Microsoft Office Tutorials and References
In Depth Information
To add a command to the QAT, follow these steps:
1. Right-click the QAT and choose Customize Quick Access Toolbar.
2. Open the Customize Quick Access Toolbar drop-down list (on the right), and
choose For All Documents, or choose a particular presentation name from the
list. You can only customize for either one presentation or for all presentations. If
you’re customizing for one presentation, that presentation must be open.
3. Open the Choose Commands From drop-down list and select a category. There
are categories for every tab as well as some extra ones at the top of the list:
Popular. A selection of the most commonly used commands.
Commands Not in the Ribbon. The collection of commands that do not have
Ribbon or Ofﬁ ce menu equivalents; this is where you will ﬁ nd the hidden
All Commands. A complete list of all commands; use this list when you think a
command is already available on a tab but you do not know which one.
Macros. Any macros stored in the current presentation or template appear here.
4. Select a command from the list, and click the Add>> button to move it to the
Customize Quick Access Toolbar list, as shown in Figure 22.10.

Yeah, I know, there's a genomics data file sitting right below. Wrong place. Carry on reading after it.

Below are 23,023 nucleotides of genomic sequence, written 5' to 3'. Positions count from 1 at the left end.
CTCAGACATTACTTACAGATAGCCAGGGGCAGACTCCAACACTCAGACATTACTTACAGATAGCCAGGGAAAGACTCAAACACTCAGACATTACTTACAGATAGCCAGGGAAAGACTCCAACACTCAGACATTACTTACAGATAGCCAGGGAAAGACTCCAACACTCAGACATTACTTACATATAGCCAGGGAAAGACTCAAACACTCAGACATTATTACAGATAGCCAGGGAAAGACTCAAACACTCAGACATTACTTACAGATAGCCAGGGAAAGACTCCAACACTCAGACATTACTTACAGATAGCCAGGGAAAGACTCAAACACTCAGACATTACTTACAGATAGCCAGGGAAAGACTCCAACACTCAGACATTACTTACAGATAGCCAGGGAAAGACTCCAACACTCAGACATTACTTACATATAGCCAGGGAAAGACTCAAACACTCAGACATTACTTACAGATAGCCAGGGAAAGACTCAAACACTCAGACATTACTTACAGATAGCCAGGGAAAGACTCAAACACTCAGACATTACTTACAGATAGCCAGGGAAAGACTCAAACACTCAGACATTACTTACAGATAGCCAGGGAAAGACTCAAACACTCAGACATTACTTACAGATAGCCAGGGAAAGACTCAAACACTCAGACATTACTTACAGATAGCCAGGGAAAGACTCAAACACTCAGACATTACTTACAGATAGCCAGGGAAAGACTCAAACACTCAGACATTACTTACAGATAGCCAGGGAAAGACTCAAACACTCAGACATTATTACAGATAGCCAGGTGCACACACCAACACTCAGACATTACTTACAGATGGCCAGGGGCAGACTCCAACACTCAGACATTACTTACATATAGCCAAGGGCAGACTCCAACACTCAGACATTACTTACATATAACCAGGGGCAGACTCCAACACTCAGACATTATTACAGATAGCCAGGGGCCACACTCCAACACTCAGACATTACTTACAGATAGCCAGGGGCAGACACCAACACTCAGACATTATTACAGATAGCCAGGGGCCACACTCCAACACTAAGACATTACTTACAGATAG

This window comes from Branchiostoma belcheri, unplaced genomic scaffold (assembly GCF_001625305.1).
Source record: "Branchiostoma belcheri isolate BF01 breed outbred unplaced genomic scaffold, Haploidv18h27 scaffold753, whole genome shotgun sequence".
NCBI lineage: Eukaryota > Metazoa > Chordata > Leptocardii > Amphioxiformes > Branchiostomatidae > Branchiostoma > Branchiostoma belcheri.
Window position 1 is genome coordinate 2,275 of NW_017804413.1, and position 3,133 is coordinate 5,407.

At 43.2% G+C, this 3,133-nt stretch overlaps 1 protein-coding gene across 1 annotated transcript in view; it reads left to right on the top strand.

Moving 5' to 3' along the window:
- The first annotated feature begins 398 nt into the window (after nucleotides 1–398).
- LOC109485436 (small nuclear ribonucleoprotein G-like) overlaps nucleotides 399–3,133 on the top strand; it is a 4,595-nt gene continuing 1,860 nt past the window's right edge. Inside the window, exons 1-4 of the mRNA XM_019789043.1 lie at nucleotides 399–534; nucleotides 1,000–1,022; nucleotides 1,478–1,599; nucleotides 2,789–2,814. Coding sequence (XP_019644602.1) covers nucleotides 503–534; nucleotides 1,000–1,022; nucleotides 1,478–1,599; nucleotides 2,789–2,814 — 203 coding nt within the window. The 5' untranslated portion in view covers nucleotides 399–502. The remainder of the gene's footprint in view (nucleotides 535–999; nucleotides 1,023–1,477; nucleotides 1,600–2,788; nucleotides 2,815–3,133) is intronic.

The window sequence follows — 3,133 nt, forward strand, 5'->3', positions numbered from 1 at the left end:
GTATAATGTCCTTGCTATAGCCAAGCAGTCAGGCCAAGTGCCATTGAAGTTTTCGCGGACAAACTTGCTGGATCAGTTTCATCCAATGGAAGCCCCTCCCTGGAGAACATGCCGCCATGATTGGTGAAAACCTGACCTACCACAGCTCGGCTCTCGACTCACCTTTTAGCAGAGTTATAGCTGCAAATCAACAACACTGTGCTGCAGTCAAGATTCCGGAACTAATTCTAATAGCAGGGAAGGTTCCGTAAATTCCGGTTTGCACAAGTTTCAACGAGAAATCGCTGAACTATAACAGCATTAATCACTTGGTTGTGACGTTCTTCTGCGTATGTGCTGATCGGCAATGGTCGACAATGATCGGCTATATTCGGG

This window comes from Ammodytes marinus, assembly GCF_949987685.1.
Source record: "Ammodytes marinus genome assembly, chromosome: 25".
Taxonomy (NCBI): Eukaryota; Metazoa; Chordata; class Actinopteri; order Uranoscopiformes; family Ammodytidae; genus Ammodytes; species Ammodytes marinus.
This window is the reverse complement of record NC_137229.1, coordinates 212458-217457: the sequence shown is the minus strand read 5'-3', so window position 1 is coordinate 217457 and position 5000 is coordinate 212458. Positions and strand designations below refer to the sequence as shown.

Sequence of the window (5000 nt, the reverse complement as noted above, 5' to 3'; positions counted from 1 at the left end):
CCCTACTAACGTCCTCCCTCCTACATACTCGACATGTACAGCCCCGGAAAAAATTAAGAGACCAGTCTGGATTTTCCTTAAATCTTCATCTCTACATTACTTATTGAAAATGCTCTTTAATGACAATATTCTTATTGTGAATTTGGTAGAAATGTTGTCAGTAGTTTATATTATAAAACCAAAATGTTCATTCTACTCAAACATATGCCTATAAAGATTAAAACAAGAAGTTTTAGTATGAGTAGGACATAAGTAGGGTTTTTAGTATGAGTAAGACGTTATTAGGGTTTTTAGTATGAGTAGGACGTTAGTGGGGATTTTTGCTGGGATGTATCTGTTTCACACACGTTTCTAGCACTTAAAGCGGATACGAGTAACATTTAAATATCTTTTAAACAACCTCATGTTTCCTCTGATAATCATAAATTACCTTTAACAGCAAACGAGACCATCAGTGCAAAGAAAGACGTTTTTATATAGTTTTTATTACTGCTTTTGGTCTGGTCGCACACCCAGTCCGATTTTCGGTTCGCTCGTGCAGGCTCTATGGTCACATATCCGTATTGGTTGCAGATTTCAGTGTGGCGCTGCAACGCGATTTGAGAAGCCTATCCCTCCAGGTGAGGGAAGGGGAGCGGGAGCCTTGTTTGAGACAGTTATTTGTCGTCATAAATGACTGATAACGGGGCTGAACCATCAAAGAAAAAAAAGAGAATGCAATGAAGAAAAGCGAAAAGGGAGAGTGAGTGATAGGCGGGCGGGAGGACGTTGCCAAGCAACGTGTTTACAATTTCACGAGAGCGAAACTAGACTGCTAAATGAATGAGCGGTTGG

5. Add any other commands that you want.
6. (Optional) Perform any of the following tasks, if necessary:
To reset the QAT, click Reset.
To modify a macro after adding it to the QAT, select it and click Modify.
To change the order in which buttons appear on the QAT, select a button and
click the Up or Down arrow button to the right of the listing.
7. Click OK to accept the changes.
Add-ins are extra features that you can install for PowerPoint that extend its capabilities
in some way. You can add, remove, or temporarily enable/disable the various add-ins in
PowerPoint to control how it behaves.
One of the most powerful types of add-ins is a Component Object Model (COM) add-in. COM
add-ins are supplemental programs that extend PowerPoint’s capabilities by adding custom
commands or features. COM add-ins can come from Microsoft or from third-party sources.
They usually have a .dll or .exe ﬁ lename extension and are written in a programming
language such as Visual Basic or C++. For example, if you have Adobe Acrobat installed on
your system, you might have PDF Maker add-ins that help you create PDF ﬁ les from Ofﬁ ce